Tuesday, October 28, 2008

A Lesson in Radiational Cooling

Well of course these nights are cold! Why are we experiencing these cold temperatures?

The weather scene is perfect for what we call radiational cooling, but let me first explain what hinders radiational cooling. During the day the ground heats up from absorbing the shortwave radiation from the sun, but the ground doesn't gain any energy once the sun sets. At night the ground emits longwave radiation (energy), but clouds aid in keeping the heat (energy) in the lower levels of the atmosphere. This event will allow the night-time temperature to level-off as oppossed to decreasing dramatically. Now our forecast tonight doesn't involve clouds so nothing will hold back the energy removed from the ground. The clear skies will allow the energy to lost from the low levels of the atmosphere.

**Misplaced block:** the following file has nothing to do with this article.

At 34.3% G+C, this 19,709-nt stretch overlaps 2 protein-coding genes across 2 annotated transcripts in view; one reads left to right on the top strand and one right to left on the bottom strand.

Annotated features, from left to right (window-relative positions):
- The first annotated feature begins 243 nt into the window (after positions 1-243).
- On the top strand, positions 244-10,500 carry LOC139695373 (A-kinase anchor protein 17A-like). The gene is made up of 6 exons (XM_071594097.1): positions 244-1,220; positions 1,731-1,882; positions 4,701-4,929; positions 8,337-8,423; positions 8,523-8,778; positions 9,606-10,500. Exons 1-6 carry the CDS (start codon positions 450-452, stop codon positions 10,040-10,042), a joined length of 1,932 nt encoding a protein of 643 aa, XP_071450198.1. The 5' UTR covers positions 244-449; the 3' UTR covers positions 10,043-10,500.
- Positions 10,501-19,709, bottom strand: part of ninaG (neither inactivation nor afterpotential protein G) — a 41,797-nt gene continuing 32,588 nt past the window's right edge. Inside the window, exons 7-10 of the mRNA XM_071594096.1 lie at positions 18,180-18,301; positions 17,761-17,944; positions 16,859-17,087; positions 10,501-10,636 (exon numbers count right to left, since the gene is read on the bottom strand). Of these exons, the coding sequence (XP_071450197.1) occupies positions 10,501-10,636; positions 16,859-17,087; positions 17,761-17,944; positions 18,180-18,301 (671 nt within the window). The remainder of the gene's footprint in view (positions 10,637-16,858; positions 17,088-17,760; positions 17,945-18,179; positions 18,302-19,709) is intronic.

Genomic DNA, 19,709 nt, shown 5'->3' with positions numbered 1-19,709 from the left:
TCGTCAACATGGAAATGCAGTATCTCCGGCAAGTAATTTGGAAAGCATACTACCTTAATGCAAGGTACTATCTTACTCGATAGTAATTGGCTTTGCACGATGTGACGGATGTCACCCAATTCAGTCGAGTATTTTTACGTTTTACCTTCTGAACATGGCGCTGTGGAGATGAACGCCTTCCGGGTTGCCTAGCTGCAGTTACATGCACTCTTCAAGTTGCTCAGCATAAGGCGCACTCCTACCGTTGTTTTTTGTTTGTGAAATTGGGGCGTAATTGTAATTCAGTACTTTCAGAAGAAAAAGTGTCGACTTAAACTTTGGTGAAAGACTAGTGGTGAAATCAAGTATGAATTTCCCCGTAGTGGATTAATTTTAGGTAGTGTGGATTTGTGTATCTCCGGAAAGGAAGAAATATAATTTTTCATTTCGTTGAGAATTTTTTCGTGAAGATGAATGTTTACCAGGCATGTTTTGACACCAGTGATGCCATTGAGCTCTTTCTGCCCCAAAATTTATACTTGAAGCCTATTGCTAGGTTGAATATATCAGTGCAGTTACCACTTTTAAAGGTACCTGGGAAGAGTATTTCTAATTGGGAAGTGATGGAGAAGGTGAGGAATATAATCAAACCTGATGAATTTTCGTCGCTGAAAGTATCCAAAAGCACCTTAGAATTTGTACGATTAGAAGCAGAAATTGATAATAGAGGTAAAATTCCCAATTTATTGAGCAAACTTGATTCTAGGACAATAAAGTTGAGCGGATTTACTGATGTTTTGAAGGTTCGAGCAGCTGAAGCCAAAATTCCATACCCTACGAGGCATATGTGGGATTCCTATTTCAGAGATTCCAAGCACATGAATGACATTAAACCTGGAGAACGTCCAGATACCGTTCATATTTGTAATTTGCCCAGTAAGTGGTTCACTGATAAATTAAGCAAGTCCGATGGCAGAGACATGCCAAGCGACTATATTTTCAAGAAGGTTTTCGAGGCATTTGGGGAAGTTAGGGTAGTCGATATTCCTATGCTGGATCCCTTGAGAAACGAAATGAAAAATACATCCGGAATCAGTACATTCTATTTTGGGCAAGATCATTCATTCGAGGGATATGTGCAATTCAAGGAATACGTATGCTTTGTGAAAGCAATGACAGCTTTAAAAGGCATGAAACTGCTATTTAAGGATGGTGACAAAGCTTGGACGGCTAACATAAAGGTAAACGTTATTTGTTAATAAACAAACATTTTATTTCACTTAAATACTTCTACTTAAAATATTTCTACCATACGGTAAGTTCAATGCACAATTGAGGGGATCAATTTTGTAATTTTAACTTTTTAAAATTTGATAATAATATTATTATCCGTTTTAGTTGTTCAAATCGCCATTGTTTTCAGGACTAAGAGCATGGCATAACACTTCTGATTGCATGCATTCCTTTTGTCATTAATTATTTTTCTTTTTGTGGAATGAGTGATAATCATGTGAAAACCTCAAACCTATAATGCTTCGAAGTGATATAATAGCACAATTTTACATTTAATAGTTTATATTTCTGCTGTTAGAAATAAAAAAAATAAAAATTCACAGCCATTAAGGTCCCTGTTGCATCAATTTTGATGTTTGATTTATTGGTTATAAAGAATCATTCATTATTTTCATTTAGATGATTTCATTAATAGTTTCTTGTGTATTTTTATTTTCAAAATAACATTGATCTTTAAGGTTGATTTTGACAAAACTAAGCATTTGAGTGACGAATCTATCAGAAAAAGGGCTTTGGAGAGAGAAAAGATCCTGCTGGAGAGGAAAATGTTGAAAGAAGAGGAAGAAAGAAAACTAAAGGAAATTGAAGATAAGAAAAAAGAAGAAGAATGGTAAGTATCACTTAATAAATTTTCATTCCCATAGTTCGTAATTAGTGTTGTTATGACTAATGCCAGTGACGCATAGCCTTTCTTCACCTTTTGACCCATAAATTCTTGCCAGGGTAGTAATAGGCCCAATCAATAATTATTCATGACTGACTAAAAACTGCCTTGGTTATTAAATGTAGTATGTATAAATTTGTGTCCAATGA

Also, high winds will cause the lower level temperature to remain in the lower level. Think of this as a big mixing bowl. The ground's temperature won't be able to leave the lower levels as effieciently as calm winds. Calm winds act as a quick escape for the ground's energy. Our forecast tonight include calm winds.

So tonight will be cold. Break out the winter quilts and turn on the heater because tonight we will experience textbook longwave radiational cooling.

****Also, tomorrow premiers the 1st episode of "The Tanner Cade Hour minus 55 minutes or so" on www.wdam.com. This is my show for a once-a-week episodes (web only).


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